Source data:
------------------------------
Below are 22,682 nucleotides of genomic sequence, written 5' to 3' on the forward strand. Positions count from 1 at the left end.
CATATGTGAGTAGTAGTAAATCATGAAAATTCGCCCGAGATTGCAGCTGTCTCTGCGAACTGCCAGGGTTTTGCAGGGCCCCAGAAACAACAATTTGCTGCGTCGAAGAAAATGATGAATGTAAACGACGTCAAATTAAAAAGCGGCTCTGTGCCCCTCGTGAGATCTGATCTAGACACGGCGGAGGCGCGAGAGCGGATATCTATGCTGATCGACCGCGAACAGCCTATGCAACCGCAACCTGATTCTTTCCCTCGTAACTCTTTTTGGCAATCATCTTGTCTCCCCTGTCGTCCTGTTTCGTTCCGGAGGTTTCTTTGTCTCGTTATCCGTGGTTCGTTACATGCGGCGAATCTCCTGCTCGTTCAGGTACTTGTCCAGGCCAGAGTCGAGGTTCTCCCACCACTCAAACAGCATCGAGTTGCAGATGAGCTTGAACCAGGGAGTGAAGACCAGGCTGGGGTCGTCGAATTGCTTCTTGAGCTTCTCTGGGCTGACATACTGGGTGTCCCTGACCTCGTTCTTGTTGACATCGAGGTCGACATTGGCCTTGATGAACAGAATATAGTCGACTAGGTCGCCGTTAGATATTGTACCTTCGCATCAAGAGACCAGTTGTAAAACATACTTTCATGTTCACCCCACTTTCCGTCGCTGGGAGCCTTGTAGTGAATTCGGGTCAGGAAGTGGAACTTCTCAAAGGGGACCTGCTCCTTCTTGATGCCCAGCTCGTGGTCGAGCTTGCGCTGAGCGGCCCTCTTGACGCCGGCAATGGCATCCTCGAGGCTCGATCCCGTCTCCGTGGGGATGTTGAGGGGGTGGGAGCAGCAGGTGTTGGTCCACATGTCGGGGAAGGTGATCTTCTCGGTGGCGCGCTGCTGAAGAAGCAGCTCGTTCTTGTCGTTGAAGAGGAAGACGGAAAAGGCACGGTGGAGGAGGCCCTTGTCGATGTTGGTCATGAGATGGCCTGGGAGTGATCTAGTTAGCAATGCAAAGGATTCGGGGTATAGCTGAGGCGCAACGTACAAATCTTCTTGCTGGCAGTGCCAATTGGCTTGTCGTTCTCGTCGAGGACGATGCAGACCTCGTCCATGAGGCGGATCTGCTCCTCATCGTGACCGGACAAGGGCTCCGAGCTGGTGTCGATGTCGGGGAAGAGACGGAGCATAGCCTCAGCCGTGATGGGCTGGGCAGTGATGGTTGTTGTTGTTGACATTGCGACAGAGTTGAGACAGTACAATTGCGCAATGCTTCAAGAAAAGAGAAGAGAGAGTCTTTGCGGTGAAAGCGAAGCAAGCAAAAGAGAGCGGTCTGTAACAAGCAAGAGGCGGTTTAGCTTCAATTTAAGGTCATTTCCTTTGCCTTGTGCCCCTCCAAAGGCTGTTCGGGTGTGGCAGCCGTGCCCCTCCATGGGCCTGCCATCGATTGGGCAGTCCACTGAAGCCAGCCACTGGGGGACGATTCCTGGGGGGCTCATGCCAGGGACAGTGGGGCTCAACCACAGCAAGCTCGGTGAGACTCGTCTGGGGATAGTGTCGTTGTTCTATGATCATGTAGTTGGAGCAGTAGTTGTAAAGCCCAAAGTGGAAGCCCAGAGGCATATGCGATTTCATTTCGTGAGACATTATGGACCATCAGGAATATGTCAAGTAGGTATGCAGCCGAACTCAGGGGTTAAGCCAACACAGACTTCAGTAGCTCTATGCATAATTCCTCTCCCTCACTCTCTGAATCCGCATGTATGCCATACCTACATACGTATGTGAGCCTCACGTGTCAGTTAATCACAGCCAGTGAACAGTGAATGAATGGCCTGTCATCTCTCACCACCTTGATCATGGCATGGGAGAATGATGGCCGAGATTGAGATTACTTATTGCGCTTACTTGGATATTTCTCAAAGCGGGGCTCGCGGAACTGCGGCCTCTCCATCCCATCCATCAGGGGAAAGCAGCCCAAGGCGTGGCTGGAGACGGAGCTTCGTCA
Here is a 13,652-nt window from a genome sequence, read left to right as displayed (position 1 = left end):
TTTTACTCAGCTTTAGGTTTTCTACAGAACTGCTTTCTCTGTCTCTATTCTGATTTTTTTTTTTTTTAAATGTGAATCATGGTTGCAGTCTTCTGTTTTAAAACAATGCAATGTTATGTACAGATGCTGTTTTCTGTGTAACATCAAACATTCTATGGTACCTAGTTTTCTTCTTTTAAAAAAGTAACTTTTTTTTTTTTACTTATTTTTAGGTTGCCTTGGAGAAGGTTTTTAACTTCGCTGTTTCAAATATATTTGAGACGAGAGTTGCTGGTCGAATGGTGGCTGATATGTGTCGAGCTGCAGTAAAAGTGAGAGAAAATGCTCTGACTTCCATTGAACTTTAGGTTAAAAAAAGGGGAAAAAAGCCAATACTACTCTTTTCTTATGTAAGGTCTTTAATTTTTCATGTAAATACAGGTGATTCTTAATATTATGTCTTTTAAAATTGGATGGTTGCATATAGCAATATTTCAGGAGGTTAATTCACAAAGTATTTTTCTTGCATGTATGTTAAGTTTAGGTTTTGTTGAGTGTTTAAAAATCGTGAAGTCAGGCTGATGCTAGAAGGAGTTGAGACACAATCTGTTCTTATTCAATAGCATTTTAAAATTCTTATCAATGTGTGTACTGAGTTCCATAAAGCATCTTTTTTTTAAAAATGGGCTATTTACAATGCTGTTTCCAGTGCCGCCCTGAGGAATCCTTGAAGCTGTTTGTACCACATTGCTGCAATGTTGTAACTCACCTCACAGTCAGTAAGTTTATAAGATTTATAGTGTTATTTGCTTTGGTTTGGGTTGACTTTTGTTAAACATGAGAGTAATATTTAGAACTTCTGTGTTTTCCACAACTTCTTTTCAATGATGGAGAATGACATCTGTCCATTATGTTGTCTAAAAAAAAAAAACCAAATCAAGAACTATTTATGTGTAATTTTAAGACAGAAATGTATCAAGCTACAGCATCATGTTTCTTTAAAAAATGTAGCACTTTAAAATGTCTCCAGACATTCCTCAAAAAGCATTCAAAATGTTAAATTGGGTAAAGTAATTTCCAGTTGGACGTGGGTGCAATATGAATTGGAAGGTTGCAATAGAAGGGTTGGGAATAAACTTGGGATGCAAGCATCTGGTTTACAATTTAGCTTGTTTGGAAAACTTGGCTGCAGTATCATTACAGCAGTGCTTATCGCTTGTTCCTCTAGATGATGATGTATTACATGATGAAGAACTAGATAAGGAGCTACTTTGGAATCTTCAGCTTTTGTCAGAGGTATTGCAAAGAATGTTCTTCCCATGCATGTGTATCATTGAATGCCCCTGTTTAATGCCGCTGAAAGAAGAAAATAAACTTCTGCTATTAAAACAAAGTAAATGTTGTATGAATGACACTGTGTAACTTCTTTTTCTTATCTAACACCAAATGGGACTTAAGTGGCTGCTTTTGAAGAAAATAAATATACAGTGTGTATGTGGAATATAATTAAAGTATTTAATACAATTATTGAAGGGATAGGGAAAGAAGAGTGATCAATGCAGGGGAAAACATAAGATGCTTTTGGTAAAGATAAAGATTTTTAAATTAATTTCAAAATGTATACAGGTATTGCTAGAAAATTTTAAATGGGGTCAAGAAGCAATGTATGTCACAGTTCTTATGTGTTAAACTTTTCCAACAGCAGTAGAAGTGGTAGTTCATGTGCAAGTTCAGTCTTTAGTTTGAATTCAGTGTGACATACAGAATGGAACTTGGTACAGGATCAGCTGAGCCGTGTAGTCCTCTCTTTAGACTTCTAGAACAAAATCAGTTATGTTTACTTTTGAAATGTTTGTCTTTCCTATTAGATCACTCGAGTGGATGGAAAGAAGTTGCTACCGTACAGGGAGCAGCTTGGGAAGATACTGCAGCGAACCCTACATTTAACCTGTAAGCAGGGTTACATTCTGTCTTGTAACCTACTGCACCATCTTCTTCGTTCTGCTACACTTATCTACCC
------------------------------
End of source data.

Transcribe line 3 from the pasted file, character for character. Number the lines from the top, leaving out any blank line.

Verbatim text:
Here is a 13,652-nt window from a genome sequence, read left to right as displayed (position 1 = left end):